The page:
If your child is on an IEP or 504 Plan, the development of a plan incorporating these reasonably calculated steps must take place in an IEP or 504 TEAM meeting (with you as part of the team!). The plan should be set forth in your child’s IEP or 504 under Supplemental Aids and Supports. (Possibly also Functional Objectives.)

To verify the accuracy of of what I just stated, look here:

Stopbullying.gov Oregon statutes. Look at Question 4. The provisions of the Oregon statute focus on discipline. Look at Question 5 and click on the link referencing civil rights. That goes to the Federal Laws page. This is what the school is supposed to do if your child is within a protected class — or perceived to be in a protected class.

2014 Dear Colleague Letter. A Dear Colleague Letter is instructions to schools from USDOE. This DCL from the Office for Civil Rights directs schools that if a student with disabilities is being harassed or bullied on any basis, the school is required to address this in an IEP or 504 team meeting.

Helping Your Child Gain Resilience

Please obtain a copy of my book, Be Positively Powerful: A Guide for Teens on Achieving Resilience and Empowerment. Addressing these situations with the school will take time and be challenging. The insight in this book can help your teen child or help you help your younger child to become more resilient. This is especially important if your child is in a minority class and is more likely to face discrimination and other hurtful conduct in today’s society.

Helpful Documents

These documents will be of assistance to your understanding. These documents can help you to document what is happening and file a complaint independently. These documents can also be used by organizations that are assisting parents with young people who are being bullied or harassed. 

  • Is Your Child with Disabilities Being Bullied or Harassed?A Parent’s Guide for Advocacy. This document outlines specifically what schools are required to do if a student with disabilities, who is on an IEP or a 504 or should be on a 504, is that student is being bullied on any basis and this is interfering with their learning or participation.  
  • Documentation Guide. This document that outlines what information should be gathered to make an effective complaint and how to write that complaint.
  • Mental Health Concerns. If your child is experiencing significant mental health challenges, it may be possible to obtain a diagnosis of Specified Trauma and Stressors-Related Disorder (a form of PTSD). With such a diagnosis, or a diagnosis of any other mental health challenge, your child is considered under Section 504 to have a disability and the bullying or harassment of your child must be comprehensively addressed in a 504 Team meeting. This document can also be provided to a medical or mental health provider to increase their insight. 
  • Positive Resolutions. This document outlines what currently is not working and what schools should be doing to create positive change.

Independent Educational Evaluation Services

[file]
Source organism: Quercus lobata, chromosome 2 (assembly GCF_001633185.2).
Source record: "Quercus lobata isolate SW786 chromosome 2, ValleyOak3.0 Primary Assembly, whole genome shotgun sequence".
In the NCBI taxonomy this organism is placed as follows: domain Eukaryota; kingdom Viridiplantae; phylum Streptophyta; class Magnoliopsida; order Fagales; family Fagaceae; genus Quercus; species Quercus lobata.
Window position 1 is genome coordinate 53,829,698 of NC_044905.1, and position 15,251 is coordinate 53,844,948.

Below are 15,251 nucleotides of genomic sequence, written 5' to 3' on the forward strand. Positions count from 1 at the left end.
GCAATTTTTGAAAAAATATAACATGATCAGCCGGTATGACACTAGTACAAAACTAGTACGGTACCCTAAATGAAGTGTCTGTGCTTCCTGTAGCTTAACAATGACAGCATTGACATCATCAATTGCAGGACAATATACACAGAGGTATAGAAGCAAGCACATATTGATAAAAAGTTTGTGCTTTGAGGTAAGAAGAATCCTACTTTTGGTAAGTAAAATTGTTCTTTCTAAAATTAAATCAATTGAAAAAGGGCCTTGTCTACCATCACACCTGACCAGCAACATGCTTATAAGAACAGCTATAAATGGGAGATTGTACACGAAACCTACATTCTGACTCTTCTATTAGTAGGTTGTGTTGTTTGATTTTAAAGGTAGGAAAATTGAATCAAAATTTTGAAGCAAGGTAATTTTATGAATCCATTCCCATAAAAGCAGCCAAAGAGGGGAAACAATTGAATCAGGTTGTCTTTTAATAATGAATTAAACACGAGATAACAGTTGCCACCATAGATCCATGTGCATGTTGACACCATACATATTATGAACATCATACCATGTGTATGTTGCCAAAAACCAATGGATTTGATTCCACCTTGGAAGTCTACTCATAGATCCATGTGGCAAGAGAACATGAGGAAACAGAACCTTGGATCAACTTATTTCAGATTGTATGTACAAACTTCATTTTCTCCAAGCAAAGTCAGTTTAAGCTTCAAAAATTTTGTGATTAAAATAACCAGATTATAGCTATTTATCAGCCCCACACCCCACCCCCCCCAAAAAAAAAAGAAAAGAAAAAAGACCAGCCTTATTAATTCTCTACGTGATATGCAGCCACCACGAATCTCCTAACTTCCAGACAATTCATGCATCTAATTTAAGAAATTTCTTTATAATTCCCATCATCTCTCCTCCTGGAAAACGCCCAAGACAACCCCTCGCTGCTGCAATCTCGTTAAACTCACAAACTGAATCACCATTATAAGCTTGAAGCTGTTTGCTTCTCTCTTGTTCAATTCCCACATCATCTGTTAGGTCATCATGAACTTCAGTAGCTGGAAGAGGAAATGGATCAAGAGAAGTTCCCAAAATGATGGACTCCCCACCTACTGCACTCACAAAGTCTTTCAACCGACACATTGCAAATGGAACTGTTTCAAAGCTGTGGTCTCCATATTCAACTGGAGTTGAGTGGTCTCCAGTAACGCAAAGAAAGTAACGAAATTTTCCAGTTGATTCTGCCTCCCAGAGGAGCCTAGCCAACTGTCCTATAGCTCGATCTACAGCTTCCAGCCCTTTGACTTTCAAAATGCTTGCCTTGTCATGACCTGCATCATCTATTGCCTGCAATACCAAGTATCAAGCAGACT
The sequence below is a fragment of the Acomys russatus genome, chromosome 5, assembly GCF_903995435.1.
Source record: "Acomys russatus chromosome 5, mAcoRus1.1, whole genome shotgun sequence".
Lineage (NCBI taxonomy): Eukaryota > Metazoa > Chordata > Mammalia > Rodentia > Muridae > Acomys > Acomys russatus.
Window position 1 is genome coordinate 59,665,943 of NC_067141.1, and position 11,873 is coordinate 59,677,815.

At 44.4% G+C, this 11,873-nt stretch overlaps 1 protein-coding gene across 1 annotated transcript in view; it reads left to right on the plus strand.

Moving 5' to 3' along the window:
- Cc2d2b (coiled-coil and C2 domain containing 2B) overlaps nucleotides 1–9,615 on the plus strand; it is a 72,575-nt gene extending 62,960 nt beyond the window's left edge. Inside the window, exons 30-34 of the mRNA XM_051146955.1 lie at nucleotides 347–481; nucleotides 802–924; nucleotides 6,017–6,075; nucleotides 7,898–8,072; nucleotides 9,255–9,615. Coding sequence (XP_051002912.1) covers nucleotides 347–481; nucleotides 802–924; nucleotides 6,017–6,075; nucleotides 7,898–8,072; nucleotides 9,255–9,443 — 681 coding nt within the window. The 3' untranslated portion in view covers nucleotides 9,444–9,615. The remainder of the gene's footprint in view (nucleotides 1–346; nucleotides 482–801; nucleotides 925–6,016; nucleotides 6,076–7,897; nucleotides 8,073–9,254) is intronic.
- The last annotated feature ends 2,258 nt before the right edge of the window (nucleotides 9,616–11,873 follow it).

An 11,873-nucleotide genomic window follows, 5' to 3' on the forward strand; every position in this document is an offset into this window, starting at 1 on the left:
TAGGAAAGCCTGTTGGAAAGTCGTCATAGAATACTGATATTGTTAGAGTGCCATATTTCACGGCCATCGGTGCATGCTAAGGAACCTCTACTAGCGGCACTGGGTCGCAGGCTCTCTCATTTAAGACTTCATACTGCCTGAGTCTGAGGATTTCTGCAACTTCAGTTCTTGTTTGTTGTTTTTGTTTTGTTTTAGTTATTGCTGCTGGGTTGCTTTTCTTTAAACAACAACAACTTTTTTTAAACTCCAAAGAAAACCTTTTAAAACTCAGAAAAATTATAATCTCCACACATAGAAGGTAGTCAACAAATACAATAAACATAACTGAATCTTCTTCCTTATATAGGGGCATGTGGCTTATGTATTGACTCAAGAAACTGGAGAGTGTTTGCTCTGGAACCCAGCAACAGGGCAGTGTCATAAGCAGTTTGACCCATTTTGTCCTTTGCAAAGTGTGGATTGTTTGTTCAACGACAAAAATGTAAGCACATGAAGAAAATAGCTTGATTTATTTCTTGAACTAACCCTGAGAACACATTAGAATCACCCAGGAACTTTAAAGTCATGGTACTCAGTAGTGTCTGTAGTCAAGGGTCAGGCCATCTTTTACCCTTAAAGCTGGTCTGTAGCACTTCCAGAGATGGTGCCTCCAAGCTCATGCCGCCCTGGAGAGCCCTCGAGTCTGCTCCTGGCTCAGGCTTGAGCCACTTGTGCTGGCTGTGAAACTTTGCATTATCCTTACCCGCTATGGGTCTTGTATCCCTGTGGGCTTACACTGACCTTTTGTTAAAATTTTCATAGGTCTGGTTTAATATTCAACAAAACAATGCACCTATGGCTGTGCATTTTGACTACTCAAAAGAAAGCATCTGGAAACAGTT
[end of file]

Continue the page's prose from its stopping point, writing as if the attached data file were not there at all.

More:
These services are available for parents whose child is (or should be) on an IEP or 504. To hold an effective IEP or Section 504 Team meeting the school must conduct an evaluation/investigation to support its decision-making. 

Under IDEA, a parent of a child with a disability has the right to an independent educational evaluation (IEE) paid for by the school district if the parent disagrees with an evaluation or reevaluation obtained by the school district. An IEE means an evaluation conducted by a qualified examiner who is not employed by the school district responsible for the education of the child. 

If a parent requests an IEE at public expense, the school district must, without unnecessary delay, either ensure that an IEE is provided at public expense or initiate a due process hearing to show that its evaluation is appropriate and an additional evaluation is not necessary.

The school district must provide information to parents about where an IEE may be obtained and the school district criteria applicable for IEEs. However, the district must provide parents an opportunity to demonstrate that unique circumstances justify an IEE that does not meet the district’s criteria. In situations of bullying or discriminatory harassment, the district’s normal criteria is highly likely not to be applicable.

In order to ensure the parent’s right to an independent evaluation, it is the parent, not the district, who has the right to choose which evaluator will conduct the IEE.  

While IDEA provides for an IEE at public expense, Section 504 does not expressly do so in the text of the law. However, arguments can be made that under the law, the school must conduct an evaluation by trained personnel with insight into the underlying concerns. 

It is recommended that parents of children with disabilities who are entitled to services under Section 504 request that the district pay for an IEE. If the district refuses to pay for such services, the parent can immediately file a Section 504 complaint with the Oregon Department of Education.

  • Document that explains this process further. 
  • Template request for an IEE for a student on an IEP.